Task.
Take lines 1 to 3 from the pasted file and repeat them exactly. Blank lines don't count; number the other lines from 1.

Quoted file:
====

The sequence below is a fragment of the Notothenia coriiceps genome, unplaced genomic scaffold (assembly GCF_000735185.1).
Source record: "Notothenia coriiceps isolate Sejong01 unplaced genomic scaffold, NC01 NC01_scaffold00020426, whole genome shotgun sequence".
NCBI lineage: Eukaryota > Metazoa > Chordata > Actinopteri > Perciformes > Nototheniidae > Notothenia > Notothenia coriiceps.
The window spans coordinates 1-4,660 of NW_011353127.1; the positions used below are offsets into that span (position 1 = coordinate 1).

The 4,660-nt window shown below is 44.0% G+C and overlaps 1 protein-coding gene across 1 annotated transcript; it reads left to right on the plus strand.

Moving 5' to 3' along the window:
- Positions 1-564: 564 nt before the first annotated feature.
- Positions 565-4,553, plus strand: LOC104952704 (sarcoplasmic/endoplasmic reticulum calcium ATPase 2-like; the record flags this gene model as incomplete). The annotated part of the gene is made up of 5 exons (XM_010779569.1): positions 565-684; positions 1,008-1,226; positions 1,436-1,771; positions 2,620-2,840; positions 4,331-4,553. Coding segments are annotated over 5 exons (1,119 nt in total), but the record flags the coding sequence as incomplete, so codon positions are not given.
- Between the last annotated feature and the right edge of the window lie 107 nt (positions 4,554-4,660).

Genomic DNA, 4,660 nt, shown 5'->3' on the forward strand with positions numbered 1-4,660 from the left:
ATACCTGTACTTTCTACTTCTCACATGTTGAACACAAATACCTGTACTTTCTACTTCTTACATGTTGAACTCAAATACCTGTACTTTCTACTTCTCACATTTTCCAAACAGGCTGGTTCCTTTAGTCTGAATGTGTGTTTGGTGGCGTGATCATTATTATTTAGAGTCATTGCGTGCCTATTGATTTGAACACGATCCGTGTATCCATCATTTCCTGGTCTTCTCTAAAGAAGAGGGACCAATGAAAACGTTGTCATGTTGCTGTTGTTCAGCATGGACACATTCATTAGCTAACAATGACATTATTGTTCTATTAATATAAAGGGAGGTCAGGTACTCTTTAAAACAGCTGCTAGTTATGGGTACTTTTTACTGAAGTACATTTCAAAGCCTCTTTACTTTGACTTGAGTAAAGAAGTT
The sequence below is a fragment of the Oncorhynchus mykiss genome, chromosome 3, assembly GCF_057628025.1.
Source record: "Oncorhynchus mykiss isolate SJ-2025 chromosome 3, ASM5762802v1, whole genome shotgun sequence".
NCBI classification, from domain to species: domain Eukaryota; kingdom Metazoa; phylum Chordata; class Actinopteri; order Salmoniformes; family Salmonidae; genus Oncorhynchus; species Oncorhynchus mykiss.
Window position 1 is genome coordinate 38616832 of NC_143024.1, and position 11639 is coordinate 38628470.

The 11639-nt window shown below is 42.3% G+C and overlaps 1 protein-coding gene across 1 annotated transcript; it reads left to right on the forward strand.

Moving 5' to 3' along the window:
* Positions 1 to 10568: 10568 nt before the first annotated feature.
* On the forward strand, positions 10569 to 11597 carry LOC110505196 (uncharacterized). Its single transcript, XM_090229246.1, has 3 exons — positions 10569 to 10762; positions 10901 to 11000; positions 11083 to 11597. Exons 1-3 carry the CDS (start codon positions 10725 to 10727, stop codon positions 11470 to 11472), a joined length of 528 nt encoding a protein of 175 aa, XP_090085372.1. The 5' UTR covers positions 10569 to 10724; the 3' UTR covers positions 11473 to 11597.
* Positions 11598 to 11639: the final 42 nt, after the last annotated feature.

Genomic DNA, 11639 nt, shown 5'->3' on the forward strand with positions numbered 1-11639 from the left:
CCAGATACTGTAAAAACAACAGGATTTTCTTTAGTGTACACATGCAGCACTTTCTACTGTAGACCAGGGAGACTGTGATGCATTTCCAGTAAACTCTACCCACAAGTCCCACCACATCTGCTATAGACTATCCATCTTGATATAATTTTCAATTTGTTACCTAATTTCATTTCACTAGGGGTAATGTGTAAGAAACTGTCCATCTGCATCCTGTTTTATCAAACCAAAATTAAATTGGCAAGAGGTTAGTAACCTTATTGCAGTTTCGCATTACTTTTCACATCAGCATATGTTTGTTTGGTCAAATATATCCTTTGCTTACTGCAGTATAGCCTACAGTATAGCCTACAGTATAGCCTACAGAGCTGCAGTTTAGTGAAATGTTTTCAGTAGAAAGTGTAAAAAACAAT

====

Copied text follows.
The sequence below is a fragment of the Notothenia coriiceps genome, unplaced genomic scaffold (assembly GCF_000735185.1).
Source record: "Notothenia coriiceps isolate Sejong01 unplaced genomic scaffold, NC01 NC01_scaffold00020426, whole genome shotgun sequence".
NCBI lineage: Eukaryota > Metazoa > Chordata > Actinopteri > Perciformes > Nototheniidae > Notothenia > Notothenia coriiceps.